Modern Cloud providers offer a wide variety of services of different types and levels. A modern cloud application would leverage multiple services in order to be efficient in terms of developer experience, price, operations etc.

For instance, a very simple Web Application deployed to Azure PaaS services could use

  • App Service - to host the application
  • App Service Plan - to define the instance size, price, scaling and other hosting parameters
  • Azure SQL Database - to store relational data
  • Application Insights - to collect telemetry and logs
  • Storage Account - to store the binaries and leverage Run-as-Zip feature

Provisioning such environment becomes a task on its own:

  • How do we create the initial setup?
  • How do we make changes?
  • What if we need multiple environments?
  • How do we apply settings?
  • How do we recycle resources which aren't needed anymore?

Well, there are several options.

Manually in Azure Portal

We all start doing this in Azure Portal. User Interface is great for discovering new services and features, and it's a quick way to make a single change.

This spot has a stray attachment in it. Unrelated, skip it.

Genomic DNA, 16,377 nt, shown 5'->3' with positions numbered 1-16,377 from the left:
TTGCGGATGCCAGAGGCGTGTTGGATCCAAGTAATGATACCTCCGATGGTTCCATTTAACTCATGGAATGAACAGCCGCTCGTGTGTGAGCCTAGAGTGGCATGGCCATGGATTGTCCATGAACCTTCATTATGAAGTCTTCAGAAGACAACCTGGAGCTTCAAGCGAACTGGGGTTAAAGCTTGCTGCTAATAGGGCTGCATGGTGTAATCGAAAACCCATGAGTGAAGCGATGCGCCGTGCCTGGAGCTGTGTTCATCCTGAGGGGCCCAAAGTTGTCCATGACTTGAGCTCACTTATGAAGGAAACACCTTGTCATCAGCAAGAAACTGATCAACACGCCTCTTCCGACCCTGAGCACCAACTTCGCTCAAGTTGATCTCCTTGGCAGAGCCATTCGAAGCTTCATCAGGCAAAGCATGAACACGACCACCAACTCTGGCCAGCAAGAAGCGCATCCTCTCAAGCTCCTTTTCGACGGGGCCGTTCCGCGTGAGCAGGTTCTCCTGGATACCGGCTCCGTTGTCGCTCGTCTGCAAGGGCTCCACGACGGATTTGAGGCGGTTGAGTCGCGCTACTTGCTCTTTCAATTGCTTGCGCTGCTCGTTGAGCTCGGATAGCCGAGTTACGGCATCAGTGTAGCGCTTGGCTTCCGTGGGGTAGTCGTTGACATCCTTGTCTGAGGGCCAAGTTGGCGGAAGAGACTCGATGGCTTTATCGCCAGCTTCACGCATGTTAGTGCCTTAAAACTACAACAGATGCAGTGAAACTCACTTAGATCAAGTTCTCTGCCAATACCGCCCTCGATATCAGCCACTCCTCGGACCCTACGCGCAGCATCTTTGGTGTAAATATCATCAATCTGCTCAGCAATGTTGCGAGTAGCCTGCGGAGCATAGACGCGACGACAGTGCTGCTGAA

Azure Portal

Creating an App Service in Azure Portal

Clicking buttons manually doesn't scale though. After the initial setup is complete, maintaining the environment over time poses significant challenges:

  • Every change requires going back to the portal, finding the right resource and doing the right change
  • People make mistakes, so if you have multiple environments, they are likely to be different in subtle ways
  • Naming gets messy over time
  • There is no easily accessible history of environment changes
  • Cleaning up is hard: usually some leftovers will remain unnoticed